There are 13 million cattle slaughtered in Argentina every year. That fact alone indicates that the product must be of the highest quality. That represents an export value of 700 million US dollars per year. However, more product is eaten in Argentina, approximately three quarters of this total is consumed at home. Amazingly each person eats 70 kilos of beef per year!
Cattle were introduced in Argentina by the Spanish in 1536, but they didn’t keep the ball rolling and the cattle became wild, roaming the pampas for many years, into the late 1800s.
Other breeds were introduced to compliment the now indigenous Argentine cattle. Famous breeds such as Shorthorn, Aberdeen Angus and Hereford. These cattle settled without a problem, as the climate, environment and the luscious pampas grass is ideal for these breeds. Normally they would be subjected to much harsher weather and inferior foodstuffs such as silage and grain. The Argentinian beef cattle only eat the superb pampas grass, they roam free, are not subjected to enclosure, and are not injected with drugs. The pampas grass is low in saturated fat and has good Omega 3 fatty acid.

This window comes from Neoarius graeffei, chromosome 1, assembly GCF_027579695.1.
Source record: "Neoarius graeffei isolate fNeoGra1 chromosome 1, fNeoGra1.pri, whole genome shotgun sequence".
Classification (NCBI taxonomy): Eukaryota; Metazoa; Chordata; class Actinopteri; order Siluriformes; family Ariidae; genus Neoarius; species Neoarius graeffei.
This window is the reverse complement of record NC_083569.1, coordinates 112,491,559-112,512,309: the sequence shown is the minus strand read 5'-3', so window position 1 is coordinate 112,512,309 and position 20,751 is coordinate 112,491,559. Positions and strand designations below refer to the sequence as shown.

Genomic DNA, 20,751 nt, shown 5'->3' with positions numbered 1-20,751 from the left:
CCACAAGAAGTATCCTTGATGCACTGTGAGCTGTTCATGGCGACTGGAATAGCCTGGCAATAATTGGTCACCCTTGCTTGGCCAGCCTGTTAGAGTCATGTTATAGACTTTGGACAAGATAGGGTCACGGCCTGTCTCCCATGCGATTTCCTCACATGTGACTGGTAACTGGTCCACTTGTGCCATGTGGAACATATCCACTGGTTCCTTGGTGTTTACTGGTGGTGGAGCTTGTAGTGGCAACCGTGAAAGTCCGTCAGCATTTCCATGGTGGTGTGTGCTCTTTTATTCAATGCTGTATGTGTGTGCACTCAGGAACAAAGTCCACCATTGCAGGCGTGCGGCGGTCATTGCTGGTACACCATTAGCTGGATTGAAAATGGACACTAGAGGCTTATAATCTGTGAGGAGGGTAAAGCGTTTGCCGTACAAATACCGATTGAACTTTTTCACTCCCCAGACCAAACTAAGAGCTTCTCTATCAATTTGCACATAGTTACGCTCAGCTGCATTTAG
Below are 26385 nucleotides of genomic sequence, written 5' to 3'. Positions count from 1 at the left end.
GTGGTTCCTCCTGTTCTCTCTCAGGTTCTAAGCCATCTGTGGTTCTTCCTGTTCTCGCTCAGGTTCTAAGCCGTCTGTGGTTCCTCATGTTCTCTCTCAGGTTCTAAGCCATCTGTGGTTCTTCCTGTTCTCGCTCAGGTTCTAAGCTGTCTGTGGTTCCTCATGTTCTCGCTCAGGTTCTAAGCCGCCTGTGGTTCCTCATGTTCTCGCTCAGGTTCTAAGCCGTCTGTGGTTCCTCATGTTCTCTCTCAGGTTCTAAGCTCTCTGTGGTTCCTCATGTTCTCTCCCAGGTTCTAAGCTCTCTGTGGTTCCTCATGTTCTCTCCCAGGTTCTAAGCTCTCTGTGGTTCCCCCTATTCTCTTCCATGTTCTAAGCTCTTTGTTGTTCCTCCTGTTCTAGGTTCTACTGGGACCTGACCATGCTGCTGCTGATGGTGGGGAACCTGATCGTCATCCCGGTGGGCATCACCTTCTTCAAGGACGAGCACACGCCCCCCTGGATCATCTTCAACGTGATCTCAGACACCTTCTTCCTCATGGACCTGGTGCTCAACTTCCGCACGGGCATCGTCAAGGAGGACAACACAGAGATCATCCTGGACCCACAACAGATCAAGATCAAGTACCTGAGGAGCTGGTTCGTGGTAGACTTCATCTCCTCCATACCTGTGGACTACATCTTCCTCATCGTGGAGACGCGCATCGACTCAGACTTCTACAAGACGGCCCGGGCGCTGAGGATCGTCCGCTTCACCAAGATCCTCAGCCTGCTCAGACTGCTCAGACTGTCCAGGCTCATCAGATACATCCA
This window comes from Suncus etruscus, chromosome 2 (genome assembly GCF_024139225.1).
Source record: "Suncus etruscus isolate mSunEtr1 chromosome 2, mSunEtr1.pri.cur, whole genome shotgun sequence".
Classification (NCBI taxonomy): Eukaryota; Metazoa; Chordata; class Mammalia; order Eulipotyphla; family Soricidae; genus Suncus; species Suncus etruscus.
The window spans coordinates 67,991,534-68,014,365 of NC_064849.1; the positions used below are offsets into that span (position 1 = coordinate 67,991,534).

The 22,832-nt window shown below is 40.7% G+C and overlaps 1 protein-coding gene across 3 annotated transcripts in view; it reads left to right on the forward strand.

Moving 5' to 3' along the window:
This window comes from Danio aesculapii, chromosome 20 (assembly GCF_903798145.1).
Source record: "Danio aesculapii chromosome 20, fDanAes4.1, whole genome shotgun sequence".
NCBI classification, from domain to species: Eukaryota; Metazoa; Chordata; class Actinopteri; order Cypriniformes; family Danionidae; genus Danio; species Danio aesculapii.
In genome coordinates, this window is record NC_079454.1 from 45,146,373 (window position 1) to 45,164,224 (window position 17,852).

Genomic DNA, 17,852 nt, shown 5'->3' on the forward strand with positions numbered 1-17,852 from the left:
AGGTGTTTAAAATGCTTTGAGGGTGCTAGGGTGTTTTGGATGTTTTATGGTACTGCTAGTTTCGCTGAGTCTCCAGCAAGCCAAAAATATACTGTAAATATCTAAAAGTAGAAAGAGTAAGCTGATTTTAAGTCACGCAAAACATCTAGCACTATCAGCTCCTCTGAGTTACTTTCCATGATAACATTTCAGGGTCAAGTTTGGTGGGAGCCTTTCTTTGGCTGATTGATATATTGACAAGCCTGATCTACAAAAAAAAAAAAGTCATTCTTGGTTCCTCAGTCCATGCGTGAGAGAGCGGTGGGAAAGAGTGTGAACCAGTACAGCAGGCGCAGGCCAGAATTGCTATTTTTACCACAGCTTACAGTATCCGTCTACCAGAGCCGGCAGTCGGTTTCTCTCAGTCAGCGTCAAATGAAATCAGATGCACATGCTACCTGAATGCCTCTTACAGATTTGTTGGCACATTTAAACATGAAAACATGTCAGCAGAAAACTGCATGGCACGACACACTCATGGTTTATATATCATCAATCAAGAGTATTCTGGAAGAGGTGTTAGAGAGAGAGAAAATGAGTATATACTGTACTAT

It was the gauchos who eventually tamed the wild cattle, and so the story began. The production of arguably the best beef in the world. With the introduction of refrigeration and the building of the railway system in the 1800s production increased massively, due the safe, healthy and efficient distribution network.
All of the above ingredients work their magic to ensure that the beef when mature enough to prepare for the customer is second to none. The unique flavour and quality of the Argentinian steak, accompanied by one or more of our chimichurri sauces make it the number one choice.
It has been argued that Uraguay has the best beef in the world, but there is no evidence to support this assumption. The numbers speak for themselves! Worldwide the demand for this beef is growing rapidly. Specialist restaurants are springing up daily in order to cope with the demand.
There is absolutely nothing like the smell of a barbeque preparing magnificent asados, the smell plays havoc with the tastebuds and sets tummies rumbling – either in the pampas or indeed the ever increasing market worldwide in gardens and restaurants. ¡Viva Don Gaucho!